Don’t miss out MoodleMoot Brazil 2019, Session Two — São Luís on October 10-11
Few countries have made such a consistent effort to promote the values of Open Source in education as Brazil. At the same time, few countries continue to face as many social, technological and sustainable challenges, with such limited support from global Open Tech players. It is much easier to silence the efforts than to neutralize their impact.
As the country hits the unique milestone of celebrating the twentieth MoodleMoot next October, it is worth revisiting some of the strengths of the local Open Source movements, their unique challenges, and some of the reasons to be excited about the future of Open EdTech in the country, beginning with MoodleMoot Brazil 2019, Session Two — São Luís, on October 10th and 11th.
Brazil is fourth largest Moodle country in terms of registered sites. It currently has 3 Moodle partners, neither of which is involved in the Moot.
Brazil has a long, if surreptitious, history with Open Source. One of its particular features is the many initiatives stemming from NGO and government entities (state and federal) alike, if not always in perfect coordination. Just like in every other country, profit-seeking endeavors offer a constant clash with the Open Source movement, with the occasional and short-lived alignment of incentives.
Among other milestones, Brazil was one of the first countries to sign Access to Information and Public Participation laws, designed to update institutional practices in the defense of democratic participation upon the light of the unstoppable Information and Communication Technologies.
This is not to say Brazilian people and individuals have not played a meaningful and influential role across the spectrum of Open Source initiative and advocacy. In the Moodle community alone, it plays a significant role with a share of contributors, and some of the most popular plugins, including most notably the “Moove” theme.
What to look forward to in #MootBR19, the XX Brazilian Moot
The formidable operation that MoodleBrasil, the local Moodle community delivers twice a year, single-handedly and with minimal external or corporate support, deserve a lot more recognition and attention than it currently does. A “cutting-edge” session is held every year in São Paulo, one of the world’s top “EdTech Cities.” A second, itinerary session has the purpose of promoting Moodle, including the latest tech and best practices, across the country. The upcoming session will do just that in São Luís, featuring:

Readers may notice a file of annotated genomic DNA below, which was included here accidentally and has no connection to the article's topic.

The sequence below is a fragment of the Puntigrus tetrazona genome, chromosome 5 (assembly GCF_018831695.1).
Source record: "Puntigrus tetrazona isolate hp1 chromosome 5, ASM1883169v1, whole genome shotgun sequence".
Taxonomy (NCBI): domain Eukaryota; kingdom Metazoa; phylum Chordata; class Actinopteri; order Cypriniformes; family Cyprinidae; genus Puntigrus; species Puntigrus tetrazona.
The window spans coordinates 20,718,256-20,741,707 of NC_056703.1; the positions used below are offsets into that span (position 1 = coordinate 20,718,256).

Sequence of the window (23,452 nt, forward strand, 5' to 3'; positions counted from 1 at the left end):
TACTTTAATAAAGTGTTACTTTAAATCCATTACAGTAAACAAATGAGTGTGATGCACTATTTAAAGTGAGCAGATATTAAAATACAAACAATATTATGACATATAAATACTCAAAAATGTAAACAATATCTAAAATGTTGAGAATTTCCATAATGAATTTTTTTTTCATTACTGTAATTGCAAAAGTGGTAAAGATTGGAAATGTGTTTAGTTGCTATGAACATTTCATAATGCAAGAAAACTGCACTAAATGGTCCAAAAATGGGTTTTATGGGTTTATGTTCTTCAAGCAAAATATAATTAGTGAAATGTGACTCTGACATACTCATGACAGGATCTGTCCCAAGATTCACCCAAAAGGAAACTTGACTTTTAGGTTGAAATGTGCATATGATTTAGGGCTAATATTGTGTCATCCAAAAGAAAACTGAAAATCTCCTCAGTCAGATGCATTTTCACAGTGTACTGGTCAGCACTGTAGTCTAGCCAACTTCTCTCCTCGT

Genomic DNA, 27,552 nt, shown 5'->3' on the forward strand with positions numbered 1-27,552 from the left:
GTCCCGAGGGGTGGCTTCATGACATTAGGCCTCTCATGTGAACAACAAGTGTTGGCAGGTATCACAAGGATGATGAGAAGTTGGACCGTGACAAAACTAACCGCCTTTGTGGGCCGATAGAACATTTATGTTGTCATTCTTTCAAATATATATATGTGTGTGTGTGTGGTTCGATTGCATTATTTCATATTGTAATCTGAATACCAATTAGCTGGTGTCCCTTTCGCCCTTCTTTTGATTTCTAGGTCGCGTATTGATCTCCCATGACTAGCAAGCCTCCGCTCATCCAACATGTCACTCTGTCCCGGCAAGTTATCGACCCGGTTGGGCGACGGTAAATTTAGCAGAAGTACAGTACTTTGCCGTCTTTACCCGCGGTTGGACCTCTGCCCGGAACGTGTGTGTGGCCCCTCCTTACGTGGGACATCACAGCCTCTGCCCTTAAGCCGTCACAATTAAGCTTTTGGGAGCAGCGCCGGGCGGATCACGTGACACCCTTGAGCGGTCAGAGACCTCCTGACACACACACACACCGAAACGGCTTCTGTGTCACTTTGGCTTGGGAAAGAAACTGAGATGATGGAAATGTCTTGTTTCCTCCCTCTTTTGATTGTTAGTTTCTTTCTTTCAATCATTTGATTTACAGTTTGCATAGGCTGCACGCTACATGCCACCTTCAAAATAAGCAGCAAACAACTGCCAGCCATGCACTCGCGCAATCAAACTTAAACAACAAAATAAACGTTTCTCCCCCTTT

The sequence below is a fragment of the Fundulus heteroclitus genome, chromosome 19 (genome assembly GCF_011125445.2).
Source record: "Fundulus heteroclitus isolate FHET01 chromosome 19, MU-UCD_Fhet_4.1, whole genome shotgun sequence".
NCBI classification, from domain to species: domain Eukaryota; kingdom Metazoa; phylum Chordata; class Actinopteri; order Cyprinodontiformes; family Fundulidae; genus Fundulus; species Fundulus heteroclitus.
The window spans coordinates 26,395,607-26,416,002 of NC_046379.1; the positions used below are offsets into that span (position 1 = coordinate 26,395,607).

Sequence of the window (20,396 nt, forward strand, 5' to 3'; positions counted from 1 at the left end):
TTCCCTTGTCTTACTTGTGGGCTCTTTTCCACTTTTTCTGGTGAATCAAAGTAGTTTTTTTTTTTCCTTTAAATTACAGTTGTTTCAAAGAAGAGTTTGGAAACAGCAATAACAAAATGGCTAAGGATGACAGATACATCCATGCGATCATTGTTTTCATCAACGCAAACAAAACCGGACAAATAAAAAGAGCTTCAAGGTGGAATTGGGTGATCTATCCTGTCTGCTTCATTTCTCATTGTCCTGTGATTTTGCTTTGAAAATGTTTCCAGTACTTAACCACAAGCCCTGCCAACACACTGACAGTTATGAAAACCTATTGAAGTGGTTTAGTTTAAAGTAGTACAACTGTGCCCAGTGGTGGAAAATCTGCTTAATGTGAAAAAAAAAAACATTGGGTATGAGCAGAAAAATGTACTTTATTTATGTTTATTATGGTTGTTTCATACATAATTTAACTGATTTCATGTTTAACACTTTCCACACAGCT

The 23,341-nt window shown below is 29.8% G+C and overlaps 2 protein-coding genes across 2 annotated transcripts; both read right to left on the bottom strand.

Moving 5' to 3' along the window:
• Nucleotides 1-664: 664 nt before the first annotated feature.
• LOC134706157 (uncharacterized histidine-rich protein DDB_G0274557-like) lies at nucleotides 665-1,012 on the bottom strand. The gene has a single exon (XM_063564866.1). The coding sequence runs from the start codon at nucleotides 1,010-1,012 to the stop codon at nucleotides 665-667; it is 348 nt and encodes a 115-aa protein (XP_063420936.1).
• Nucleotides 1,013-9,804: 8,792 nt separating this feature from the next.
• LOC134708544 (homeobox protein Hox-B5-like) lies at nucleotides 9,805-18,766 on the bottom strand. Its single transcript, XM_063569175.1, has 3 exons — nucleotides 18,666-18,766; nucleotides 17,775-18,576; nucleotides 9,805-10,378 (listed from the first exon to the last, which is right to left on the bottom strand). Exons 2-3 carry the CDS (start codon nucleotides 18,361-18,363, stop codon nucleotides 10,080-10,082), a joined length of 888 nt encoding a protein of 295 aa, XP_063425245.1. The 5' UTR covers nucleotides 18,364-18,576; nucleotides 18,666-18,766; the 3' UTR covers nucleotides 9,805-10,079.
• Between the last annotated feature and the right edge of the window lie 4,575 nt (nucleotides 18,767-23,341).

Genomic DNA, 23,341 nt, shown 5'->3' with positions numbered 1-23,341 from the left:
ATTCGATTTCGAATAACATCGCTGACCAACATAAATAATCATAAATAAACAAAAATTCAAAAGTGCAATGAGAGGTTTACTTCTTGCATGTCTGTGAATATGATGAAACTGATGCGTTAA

- Sill Pontes, Senior Instructional Designer at TODRAW
- Moodle HQ’s Daniel Neis Araujo. He will cover Moodle Workplace, Moodle 3.7 and more
- Cristina Stevanin, discussing Industrial Revolution 4.0
- Badiu MReport’s Lino Badiu and Claudio Monteiro
- Universidade Estadual do Ceará
- Universidade Abierta do SUS (UNASUS)
- And more!
Bonus R&R: Open Brazilian initiatives worth watching
To be sure, the Braziliand landscape is not rosy anywhere. Education, government, society and landscapes themselves (the environment, that is) are under constant threat, if not in chronic crises outright. Even the Open EdTech movement internally has fallen pray to conflicts and recurring chasms that, while always short-lived, put a dent in the otherwise exemplary and longstanding collaboration.
- CodeofConscience.org: Open Source software that restricts heavy-dute vehicles in protected areas, including the Amazon rainforest
- AppCívico: Develops “civic tech” platforms aimed to improve public management efficiency, transparency and citizen engagement.
- Open Knowledge Brasil: OKFN’s national chapter, one of the firsts worldwide, promotes free knowledge and information initiatives for people and social benefits.
- The Moodle Brasil permanent committee. MoodleBrasil on Facebook
- TODRAW: Open Source Instructional Design based on Moodle, H5P, promoting private investment in Open Source for Industrial Revolution 4.0 Applications